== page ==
Books written by Richard W. Hamming.
Richard Hamming won the Turing prize in 1968 for his work on numerical methods, automatic coding systems, and error-detecting and error-correcting codes.
The Art of Doing Science and Engineering: Learning to Learn
Highly effective thinking is an art that engineers and scientists can be taught to develop. By presenting actual experiences and analyzing them as they are described, the author conveys the developmental thought processes employed and shows a style of thinking that leads to successful results is something that can be learned.
Numerical Methods for Scientists and Engineers
Highly regarded by experts in the field, this is a book with unlimited applications for undergraduate and graduate students of mathematics, science and engineering. Professionals and researchers will find it a valuable reference they will turn to again and again.
The Art of Probability
Offering accessible and nuanced coverage, Richard W. Hamming discusses theories of probability with unique clarity and depth. Topics covered include the basic philosophical assumptions, the nature of stochastic methods, and Shannon entropy. One of the best introductions to the topic, The Art of Probability is filled with unique insights and tricks worth knowing.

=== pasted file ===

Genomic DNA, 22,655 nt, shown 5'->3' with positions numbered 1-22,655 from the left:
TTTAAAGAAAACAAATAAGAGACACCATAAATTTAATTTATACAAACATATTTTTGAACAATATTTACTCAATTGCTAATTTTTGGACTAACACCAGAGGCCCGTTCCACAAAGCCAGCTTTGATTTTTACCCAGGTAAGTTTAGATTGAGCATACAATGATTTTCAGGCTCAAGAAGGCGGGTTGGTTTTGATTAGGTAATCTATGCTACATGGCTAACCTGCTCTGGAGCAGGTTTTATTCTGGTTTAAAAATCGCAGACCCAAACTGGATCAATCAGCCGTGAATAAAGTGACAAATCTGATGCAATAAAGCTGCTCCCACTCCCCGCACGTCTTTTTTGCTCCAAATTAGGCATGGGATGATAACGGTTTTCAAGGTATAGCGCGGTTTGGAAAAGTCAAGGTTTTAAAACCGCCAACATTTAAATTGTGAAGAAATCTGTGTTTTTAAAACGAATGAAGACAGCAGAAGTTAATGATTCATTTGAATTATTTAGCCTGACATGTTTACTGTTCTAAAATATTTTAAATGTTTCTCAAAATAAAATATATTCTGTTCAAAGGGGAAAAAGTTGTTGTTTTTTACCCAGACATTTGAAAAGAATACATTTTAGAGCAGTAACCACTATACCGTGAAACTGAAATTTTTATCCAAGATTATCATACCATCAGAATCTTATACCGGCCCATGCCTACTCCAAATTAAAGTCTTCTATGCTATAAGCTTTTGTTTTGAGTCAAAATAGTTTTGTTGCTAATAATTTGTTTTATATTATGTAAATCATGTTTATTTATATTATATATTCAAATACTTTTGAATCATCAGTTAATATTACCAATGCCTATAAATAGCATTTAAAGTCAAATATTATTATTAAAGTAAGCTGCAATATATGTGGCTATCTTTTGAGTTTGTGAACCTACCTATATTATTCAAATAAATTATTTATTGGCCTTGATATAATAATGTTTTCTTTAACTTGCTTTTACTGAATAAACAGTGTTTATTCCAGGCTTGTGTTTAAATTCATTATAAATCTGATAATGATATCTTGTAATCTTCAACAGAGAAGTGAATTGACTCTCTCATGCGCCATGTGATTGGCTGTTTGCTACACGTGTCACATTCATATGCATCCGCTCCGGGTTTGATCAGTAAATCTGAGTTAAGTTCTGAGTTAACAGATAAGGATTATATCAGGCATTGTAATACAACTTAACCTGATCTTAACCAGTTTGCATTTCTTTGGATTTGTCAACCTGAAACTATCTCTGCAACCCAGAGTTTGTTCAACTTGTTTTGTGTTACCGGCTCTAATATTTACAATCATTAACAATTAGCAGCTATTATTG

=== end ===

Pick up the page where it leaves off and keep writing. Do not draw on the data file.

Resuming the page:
This introductory text examines digital filtering, the processes of smoothing, predicting, differentiating, integrating, and separating signals, as well as the removal of noise from a signal. The processes bear particular relevance to computer applications, one of the focuses of this book.
Methods of Mathematics
Understanding calculus is vital to the creative applications of mathematics in numerous areas. This text focuses on the most widely used applications of mathematical methods, including those related to other important fields such as probability and statistics. The four-part treatment begins with algebra and analytic geometry and proceeds to an exploration of the calculus of algebraic functions and transcendental functions and applications.
Introduction to Applied Numerical Analysis
This book by a prominent mathematician is appropriate for a single-semester course in applied numerical analysis for computer science majors and other upper-level undergraduate and graduate students.